Drugs and Driving Don’t Mix Well Either
The same day a woman is sentenced to nine years in prison for killing two people when she was drunk driving, a man is sentenced to 10 years for milling his passenger when he was driving while high on methamphetamine.
More and more, our courts are dealing with drivers who aren’t drunk, but under the influence of drugs. Whether it is street drugs or prescription drugs, we are seeing more and more cases come to court. There are two key reasons. First, police have gotten a little better at detecting when a person is high and what drugs to look for. Secondly, and much more predominantly, we live in the most overly medicated society in the world. More and more people are getting prescribed medication from everything from chronic pain, to depression, to attention deficit disorder and the list goes on. This means more and more people taking these medications, which can impair your ability to drive, EVEN IF TAKEN AS PRESCRIBED, and more and more people having access to these medications even though they don’t have a prescription. Both these groups build up tolerance to the drugs they are using, which means they have to take more and more to get the relief or to get high or they have to switch to stronger drugs. This as it is announced a new pain medication is going to be coming to the market that as one expert described would be like taking five vicodin in one pill.
Two groups being hit especially hard by this trend are the chronically ill and teens. As a defense attorney, I am seeing it more and more often. The scenario often goes, some person is injured and prescribed vicodin. It works for a while, but, they develop a tolerance very quickly and there are negative side effects like constipation. Soon, they are moving on to Percocet. Some are eventually prescribed even methadone, a drug used to wean addicts off of heroin. Many of these patients develop mental issues, such as depression. The next step is to prescribe something for that. Any of these medications can make it safe for you to drive, together, it is even worse. Sadly, the warnings usually say to take care or caution when driving or using heavy machinery or not to drive or use heavy machinery until you are adjusted to the drug. The problem with that is even if the medication is not making you feel off, your mental faculties, like reaction time, judgment, peripheral vision and others may already be impaired. So, you are doing exactly what your doctor told you to do and paying attention to the warnings, and unwittingly putting yourself and everyone else on the road at risk.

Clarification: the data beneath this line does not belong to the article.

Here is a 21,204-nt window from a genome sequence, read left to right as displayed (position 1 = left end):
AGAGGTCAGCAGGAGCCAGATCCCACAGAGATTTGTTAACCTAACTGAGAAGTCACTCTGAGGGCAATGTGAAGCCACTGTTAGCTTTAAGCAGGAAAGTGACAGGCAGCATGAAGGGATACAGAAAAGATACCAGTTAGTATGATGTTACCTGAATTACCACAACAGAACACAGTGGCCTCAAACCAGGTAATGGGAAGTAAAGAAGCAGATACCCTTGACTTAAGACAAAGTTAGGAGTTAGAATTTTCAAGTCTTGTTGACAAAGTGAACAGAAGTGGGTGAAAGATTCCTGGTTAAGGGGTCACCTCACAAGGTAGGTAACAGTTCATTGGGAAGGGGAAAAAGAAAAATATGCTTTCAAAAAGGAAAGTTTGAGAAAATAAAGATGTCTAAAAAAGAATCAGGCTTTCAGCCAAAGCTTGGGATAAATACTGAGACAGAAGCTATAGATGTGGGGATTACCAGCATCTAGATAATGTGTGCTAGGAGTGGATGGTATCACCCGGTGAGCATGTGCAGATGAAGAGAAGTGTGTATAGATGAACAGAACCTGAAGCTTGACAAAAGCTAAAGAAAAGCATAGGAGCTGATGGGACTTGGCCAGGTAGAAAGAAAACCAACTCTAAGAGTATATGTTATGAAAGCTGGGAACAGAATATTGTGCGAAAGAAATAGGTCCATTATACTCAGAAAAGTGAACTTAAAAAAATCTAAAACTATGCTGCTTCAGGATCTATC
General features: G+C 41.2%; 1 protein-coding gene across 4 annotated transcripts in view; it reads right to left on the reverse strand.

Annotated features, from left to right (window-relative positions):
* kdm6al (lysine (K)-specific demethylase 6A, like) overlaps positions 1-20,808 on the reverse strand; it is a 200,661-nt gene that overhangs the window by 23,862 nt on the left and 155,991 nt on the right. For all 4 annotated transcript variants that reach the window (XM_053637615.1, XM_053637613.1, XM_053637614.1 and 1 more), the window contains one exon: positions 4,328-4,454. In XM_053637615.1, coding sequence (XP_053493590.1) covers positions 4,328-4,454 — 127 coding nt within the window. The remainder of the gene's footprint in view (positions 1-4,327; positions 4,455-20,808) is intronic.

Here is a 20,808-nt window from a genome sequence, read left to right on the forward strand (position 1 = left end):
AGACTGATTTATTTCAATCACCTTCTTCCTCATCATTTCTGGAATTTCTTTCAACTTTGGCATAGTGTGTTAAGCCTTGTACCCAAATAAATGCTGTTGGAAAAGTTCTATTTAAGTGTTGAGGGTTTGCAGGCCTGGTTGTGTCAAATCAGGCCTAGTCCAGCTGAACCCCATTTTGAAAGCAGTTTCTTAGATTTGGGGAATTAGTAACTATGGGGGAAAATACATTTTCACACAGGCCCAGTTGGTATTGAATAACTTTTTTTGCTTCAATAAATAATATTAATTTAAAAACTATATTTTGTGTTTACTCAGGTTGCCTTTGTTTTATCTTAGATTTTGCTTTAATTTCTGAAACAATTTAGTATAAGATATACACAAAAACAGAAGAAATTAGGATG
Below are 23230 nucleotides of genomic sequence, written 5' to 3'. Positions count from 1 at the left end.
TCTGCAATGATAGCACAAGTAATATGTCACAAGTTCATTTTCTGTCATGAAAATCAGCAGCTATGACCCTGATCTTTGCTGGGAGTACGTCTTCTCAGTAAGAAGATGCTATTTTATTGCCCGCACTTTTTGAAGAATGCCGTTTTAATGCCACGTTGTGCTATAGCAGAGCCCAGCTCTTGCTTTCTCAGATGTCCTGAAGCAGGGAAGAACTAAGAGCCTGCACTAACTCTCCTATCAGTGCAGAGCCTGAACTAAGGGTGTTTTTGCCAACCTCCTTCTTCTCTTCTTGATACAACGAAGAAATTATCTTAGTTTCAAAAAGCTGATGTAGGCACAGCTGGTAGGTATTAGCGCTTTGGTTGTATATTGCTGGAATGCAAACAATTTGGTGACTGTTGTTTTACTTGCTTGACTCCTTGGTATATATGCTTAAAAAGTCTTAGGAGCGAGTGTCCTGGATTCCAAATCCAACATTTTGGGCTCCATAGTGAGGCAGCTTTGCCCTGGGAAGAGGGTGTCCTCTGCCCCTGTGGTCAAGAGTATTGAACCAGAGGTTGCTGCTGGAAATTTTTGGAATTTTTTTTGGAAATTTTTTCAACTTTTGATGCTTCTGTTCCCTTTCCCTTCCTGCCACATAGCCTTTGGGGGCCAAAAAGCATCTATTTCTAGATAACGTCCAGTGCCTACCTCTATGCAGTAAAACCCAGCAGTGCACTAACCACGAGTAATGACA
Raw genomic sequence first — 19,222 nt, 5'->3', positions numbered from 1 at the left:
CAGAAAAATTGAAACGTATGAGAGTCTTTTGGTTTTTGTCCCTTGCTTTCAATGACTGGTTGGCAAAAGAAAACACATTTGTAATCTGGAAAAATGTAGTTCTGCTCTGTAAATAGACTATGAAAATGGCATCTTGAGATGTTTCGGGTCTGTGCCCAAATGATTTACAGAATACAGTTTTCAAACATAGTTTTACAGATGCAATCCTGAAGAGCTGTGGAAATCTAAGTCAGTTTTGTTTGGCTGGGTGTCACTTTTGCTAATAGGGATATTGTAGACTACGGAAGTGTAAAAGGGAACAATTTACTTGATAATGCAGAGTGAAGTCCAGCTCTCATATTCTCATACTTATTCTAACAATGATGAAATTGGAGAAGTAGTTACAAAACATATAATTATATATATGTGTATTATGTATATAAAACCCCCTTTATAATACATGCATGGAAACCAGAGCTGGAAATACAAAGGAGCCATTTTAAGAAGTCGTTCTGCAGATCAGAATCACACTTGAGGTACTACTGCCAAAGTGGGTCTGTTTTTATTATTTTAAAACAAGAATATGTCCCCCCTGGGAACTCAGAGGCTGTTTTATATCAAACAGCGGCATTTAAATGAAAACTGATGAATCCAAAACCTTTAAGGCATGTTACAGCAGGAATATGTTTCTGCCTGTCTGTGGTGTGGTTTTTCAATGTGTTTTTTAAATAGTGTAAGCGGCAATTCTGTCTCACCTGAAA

But, there is no easy answer, to ban driving for all these people would be over reaching and mean that millions of Americans who are victims of pain or illness would suddenly be trapped and not allowed to drive.
Prescription drugs have now surpassed marijuana as the gateway drug of choice for teenagers. More and more kids are first experimenting with getting high with the medications in their parents’ medicine cabinets or the friends’ parents medicine cabinets. Needless to say, getting high that way is way more dangerous, whether you drive or not, than pot ever will be.
Starting three decades ago, massive amounts of effort was put into educating people about the dangers of drinking and driving. That on-going effort has done more to prevent drunk driving than any punishment for it ever could or will. It seems we need to have the same effort put forth to educate people, especially teens, about the dangers of using prescription drugs.